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Wednesday, January 21, 2015

Why Seed Libraries Matter and What You Can Do to Help...

Control oil and you control nations.
Control food and you control the people. 
~Henry Kissinger

There has been a lot of stories in the news on the issue of large corporations gaining interests in the global commercial seed markets.  Currently, three companies hold patents on 53% of the seed markets.  There is a growing movement to patent seeds and this includes an attempt to patent heirloom varieties.  

Heirloom seeds are the ones that have been passed from generation to generation between gardeners and farmers.  These are plants that have developed in an open-pollinated manner and will produce seeds that can be planted to get a plant like the parents.  Vastly different from hybrid seeds which cannot be saved from season to season - they must be purchased anew every time you wish to plant. 

Gardeners tend to be resourceful and some have gotten together to create seed libraries.  A seed library is an organized service where gardeners can "borrow" seeds, grow them, save the seeds and return them to the library for other gardeners to grow too.  It is an excellent way to preserve our heirloom garden heritage.  It is also a good way to foster a sense of community.  

Recently, the news has aired stories of seed libraries being "outlawed" in some areas.  The point in question is the way some states' Department of Agriculture view seed sharing.  Some states require a license to distribute seeds and those licensed must comply with certain regulations.  By the regulations, the seeds must be labeled correctly and meet certain germination rate standards.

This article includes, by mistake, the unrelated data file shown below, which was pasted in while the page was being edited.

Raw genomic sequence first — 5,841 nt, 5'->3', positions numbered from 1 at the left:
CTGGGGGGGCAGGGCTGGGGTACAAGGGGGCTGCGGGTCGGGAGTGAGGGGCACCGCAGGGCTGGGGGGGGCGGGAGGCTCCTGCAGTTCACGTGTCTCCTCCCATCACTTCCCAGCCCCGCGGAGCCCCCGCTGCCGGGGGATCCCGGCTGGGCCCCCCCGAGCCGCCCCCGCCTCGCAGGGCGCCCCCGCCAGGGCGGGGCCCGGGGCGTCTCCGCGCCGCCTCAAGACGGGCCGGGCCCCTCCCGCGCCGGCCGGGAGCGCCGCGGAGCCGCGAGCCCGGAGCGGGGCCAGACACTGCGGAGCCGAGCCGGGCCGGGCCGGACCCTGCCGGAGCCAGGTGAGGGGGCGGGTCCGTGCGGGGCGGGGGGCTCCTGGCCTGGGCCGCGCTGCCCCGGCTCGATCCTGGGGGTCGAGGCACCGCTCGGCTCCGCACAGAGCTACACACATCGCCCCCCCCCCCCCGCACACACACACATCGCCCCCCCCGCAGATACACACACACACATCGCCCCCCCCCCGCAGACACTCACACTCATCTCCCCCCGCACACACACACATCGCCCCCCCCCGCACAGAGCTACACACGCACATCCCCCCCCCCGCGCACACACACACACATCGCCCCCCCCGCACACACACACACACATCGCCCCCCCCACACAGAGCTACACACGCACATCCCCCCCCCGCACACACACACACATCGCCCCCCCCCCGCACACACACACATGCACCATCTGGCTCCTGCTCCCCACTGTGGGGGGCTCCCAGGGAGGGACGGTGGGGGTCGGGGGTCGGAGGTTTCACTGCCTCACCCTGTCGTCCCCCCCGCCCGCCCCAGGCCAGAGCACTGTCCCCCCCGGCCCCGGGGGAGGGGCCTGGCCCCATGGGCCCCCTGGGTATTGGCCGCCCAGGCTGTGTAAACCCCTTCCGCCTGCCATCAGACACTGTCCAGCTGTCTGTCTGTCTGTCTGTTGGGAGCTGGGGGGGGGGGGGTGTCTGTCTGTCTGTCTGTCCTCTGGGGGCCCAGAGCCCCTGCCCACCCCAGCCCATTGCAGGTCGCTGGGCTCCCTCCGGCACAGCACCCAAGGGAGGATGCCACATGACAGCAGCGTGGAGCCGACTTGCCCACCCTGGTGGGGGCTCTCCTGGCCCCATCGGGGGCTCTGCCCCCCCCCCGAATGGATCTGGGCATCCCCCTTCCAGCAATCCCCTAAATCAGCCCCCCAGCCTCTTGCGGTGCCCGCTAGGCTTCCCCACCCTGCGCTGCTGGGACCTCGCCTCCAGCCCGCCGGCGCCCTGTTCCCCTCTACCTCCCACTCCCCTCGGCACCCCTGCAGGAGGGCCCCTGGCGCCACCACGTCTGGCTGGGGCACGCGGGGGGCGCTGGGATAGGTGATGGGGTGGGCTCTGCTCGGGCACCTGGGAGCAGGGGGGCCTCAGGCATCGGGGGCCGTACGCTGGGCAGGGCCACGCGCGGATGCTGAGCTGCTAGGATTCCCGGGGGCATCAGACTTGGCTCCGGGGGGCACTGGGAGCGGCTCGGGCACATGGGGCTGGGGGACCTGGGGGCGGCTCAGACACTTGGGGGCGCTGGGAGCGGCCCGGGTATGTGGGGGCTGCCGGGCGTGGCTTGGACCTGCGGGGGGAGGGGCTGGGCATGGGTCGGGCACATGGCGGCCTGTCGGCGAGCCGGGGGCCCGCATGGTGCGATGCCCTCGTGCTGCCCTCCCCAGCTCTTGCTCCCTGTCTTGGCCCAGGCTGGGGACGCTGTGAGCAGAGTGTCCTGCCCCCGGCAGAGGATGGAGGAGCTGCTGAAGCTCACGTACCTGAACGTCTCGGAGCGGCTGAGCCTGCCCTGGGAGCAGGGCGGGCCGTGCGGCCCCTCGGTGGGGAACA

When you are buying seeds from a company, I can understand why you would want to know that kind of information on your purchase.  But, if your neighbor was sharing some seeds with you over the backyard fence, would you expect the same information?  

Of course, there are some good points to a level of regulation.  Invasive plant species can and do cause a lot of problems.  So in the planning of a seed library, how will you control for that?   I'm going to stay informed on the issues as the debate continues.  The source I will follow is Seed Libraries Daily and I urge you to stay informed too.  

At this time, I haven't been able to find any seed libraries in my state but I would love to start one.  Is there one in your state?  (Seed Library Locator Map

If you are interested in getting involved in the debate, consider reviewing a petition to the Departments of Agriculture and sign it if is seems reasonable to you.  

Growing your own food is an important part of caring for your own health, safety and security.  Let's preserve it...

I'm so glad you were able to join today and I hope to see you again tomorrow.  I'll be sharing ways I use the mint I grow in my garden and also how I use peppermint essential oils.  :)

Peace be with you, 

Star Schipp 

This post may contain affiliate links which means if you make a purchase using one of those links, I may receive compensation at no extra cost to you.  It is a great way to support your favorite hobby farm blogger.  Thank you!    

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